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Trial Number 1

Trial Purpose:

To conduct a comparative test based on client input for gravimetric analysis to determine weight of contaminant on supplied parts.

Date Run:


Experiment Procedure:

Thirty samples that were cleaned in isopropanol (from previous trial) were weighed on a Denver Instrument Co, model A-250 Analytical Balance to establish a baseline level of cleanliness. The average weight of the clean parts was calculated and recorded.
Following the weighing of the baseline parts, the uncleaned parts were then weighed (27) and the average value was recorded as well. The two average weights were then compared to each other to determine any correlation between the two weights.

SUBSTRATE MATERIAL: Polyimide (plastic)

Trial Results:

The baseline weight was calculated from the 30 samples evaluated during the previous trial. The weight was found to be 1.9956 grams. The second set of parts were taken directly from the packing container and weighed on the balance. The average weight for the dirty parts was determined to be lower than the baseline clean samples. The weight was 1.9910 grams. The recorded individual weights and the calculated averages are found in Table 1.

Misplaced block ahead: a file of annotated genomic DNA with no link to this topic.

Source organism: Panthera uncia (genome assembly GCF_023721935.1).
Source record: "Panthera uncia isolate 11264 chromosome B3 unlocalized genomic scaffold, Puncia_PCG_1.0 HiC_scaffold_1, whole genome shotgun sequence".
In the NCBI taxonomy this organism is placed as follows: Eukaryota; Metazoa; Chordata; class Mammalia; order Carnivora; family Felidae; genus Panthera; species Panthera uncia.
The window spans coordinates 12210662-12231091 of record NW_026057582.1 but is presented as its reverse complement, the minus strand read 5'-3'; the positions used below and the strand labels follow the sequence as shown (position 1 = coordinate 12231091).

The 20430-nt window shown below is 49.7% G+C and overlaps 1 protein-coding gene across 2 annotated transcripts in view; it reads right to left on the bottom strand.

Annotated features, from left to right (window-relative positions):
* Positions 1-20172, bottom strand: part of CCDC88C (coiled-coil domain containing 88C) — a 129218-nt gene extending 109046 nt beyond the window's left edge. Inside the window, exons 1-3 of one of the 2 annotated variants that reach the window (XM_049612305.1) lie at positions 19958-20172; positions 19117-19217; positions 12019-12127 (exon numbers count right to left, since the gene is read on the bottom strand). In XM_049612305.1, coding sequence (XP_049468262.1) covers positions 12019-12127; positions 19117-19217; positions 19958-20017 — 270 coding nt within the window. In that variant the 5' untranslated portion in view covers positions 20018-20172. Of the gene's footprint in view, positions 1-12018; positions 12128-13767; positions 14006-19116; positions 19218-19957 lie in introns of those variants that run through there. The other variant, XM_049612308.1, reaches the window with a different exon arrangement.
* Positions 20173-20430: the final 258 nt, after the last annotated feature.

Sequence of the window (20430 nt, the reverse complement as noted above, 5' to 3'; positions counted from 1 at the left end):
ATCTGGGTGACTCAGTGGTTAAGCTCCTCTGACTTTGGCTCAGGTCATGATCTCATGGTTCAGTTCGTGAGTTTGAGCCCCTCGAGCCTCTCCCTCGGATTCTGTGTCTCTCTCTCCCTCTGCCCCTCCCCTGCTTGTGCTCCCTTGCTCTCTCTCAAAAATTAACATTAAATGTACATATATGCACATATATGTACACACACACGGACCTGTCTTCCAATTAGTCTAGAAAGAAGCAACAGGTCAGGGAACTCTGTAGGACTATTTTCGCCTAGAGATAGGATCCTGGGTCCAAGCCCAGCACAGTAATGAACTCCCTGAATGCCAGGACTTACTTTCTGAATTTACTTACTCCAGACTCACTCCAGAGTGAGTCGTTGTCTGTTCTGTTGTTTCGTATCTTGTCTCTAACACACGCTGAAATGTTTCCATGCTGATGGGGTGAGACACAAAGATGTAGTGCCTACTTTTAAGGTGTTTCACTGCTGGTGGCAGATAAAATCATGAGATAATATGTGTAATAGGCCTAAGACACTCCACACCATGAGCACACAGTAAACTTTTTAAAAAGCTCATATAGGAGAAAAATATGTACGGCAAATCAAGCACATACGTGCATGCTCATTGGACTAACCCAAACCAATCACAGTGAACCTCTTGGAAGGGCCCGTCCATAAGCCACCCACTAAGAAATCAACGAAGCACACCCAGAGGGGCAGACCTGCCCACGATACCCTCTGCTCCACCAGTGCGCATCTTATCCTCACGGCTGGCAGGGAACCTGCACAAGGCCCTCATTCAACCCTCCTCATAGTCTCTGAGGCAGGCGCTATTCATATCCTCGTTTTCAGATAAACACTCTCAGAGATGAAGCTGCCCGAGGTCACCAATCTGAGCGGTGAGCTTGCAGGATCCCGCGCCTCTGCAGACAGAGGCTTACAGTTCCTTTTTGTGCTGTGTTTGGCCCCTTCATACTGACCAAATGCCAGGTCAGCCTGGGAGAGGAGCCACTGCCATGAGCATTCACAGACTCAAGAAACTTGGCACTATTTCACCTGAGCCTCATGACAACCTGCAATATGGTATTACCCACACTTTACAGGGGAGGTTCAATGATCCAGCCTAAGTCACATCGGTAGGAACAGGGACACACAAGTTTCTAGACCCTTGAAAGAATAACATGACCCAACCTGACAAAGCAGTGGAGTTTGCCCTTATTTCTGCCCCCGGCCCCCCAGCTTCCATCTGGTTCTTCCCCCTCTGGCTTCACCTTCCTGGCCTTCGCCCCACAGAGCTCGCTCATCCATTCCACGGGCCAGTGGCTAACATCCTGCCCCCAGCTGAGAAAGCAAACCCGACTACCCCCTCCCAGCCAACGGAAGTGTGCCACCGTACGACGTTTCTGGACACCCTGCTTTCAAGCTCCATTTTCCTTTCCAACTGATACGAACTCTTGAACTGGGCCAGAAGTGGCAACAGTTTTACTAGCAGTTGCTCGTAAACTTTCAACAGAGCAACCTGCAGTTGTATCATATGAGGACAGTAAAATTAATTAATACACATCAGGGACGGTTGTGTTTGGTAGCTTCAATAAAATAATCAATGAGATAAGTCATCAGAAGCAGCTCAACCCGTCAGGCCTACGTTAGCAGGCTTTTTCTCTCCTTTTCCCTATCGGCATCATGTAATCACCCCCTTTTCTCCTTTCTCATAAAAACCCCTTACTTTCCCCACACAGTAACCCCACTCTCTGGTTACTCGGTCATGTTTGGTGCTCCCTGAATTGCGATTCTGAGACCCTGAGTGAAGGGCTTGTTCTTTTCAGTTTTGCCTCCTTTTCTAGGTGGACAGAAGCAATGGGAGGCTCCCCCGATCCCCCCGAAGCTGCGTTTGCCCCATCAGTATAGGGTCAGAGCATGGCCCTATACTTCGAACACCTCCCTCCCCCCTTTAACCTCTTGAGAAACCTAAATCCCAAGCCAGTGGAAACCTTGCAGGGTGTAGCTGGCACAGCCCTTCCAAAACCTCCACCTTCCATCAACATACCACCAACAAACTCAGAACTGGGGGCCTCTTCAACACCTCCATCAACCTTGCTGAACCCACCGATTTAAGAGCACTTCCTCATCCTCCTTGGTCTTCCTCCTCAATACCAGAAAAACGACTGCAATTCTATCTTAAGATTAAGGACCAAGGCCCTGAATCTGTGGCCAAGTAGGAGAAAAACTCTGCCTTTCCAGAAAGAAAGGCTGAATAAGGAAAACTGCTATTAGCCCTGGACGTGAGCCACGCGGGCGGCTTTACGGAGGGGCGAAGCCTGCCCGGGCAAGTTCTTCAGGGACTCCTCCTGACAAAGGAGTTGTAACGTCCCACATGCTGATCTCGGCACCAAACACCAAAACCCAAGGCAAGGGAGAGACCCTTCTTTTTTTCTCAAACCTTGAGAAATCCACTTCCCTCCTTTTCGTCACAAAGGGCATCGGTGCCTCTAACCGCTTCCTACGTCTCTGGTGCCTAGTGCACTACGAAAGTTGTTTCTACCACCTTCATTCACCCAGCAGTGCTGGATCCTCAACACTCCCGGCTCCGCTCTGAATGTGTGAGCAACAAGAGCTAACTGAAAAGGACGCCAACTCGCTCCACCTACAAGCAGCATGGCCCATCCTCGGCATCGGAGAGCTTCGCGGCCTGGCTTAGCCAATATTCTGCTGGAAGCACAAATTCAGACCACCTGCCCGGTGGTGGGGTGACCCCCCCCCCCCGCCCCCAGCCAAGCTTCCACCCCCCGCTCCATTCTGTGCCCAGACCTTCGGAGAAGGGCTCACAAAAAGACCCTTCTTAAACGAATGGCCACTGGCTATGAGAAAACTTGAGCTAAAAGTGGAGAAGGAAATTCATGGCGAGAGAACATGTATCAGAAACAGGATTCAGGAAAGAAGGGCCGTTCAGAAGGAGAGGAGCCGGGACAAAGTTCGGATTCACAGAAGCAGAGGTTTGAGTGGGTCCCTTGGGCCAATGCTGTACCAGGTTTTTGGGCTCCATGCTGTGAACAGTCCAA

Table 1. Weight Comparison of Supplied Samples

Alcohol soaked As Received
1.9813 2.0188
2.0112 2.0179
2.0045 2.0165
1.9762 1.9852
1.9677 2.0146
1.9713 1.976
2.0205 1.9804
2.0231 1.9842
1.9697 1.9768
1.9755 1.9607
1.9959 1.9982
1.9674 2.0126
1.9942 2.0193
2.0314 1.9678
2.0222 1.9667
1.9916 1.9843
1.9723 2.0125
2.0299 2.0098
1.9887 1.9919
2.0006 1.9629
2.0173 1.9913
1.9686 2.001
1.9848 2.0194
1.994 1.964
2.0243 1.978
2.0213 1.9813
1.9902 1.9649
  Alcohol soaked As Received
Ave 1.9956 1.991

The intent of the evaluation was to show that the manufactured parts could be weighed after being cleaned and compared to the established Cleanliness Class weight determined during the previous trial. If the weight of the dirty parts were within a set range, the parts could then be assigned to the Cleanliness Class. However, since the weight of the dirty parts was less than the clean parts, no such relationship could be concluded. 

Even though the clean parts weighed more than the dirty parts, the clean parts did look visually cleaner than the second set of samples. There were dust particles that could be seen on the dirty parts. Since the proposed standard supplied by the client specifies that filter membranes (from previous trial) be observed under a microscope to determine the size of particles collected, it could be possible to measure the particles directly on the parts.

Success Rating:

A cleanliness study, addressing only various analytical techniques.


Direct measurement of the supplied parts could not be performed using gravimetric analysis.  The variation in part weights proved to negate the differences between cleaned and dirty parts.  Upon visual inspection, it was determined that a direct measurement could be made using a microscope equipped with a calibrated grid, perhaps eliminating the need to rinse the parts in the solvent and collecting the particles on a filter. (Lab currently does not have calibrated grid but is on back order.)

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